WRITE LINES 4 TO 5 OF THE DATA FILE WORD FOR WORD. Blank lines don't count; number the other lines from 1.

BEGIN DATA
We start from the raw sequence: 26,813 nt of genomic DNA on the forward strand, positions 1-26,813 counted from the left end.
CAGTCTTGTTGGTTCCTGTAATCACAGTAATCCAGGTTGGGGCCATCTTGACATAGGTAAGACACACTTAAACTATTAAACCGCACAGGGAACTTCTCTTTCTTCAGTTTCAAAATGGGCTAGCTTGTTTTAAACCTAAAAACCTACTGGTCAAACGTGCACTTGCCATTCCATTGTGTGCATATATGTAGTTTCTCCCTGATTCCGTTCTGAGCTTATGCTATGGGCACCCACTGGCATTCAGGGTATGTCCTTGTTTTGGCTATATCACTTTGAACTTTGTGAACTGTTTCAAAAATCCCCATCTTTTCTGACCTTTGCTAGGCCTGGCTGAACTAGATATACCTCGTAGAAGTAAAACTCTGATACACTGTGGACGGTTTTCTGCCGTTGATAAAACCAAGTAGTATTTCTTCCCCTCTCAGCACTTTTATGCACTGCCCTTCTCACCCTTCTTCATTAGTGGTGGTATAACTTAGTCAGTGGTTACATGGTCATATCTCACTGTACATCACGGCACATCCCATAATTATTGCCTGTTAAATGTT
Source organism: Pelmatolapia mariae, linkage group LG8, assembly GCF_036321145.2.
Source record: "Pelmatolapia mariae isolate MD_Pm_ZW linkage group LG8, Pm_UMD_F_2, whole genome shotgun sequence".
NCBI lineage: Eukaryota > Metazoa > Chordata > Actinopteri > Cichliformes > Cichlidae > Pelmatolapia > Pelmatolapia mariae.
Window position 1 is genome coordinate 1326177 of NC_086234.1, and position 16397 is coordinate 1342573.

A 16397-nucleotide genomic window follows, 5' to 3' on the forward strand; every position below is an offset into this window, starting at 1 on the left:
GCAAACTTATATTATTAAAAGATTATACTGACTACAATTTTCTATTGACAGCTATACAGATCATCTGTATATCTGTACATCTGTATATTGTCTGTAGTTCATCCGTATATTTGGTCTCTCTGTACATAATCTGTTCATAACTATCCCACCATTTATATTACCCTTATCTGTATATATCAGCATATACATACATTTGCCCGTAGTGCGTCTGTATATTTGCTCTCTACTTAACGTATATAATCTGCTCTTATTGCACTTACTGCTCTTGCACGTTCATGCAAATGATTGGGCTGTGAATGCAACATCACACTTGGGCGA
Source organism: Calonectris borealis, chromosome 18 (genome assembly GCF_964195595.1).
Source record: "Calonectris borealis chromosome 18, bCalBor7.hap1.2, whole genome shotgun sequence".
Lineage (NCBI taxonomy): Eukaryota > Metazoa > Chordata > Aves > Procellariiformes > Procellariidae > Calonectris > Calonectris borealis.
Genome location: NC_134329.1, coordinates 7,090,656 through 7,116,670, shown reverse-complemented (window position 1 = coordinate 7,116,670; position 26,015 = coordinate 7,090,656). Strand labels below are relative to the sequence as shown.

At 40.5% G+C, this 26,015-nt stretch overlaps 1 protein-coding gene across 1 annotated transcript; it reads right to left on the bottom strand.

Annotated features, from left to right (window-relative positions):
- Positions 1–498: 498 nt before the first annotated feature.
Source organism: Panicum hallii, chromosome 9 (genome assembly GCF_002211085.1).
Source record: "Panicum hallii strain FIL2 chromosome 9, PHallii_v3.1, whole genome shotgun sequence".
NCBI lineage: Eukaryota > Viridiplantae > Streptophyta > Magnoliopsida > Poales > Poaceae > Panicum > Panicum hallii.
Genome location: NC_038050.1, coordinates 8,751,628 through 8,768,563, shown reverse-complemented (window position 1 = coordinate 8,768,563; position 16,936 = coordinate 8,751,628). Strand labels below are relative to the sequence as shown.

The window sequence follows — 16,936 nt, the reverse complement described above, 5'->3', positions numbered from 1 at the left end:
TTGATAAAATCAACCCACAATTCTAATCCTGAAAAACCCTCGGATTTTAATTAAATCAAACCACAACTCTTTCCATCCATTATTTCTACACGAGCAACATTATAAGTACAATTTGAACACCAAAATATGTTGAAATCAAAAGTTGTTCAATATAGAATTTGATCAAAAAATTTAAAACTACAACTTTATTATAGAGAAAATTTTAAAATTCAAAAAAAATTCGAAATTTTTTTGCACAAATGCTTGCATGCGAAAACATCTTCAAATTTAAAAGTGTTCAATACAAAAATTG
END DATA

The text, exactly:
Source record: "Pelmatolapia mariae isolate MD_Pm_ZW linkage group LG8, Pm_UMD_F_2, whole genome shotgun sequence".
NCBI lineage: Eukaryota > Metazoa > Chordata > Actinopteri > Cichliformes > Cichlidae > Pelmatolapia > Pelmatolapia mariae.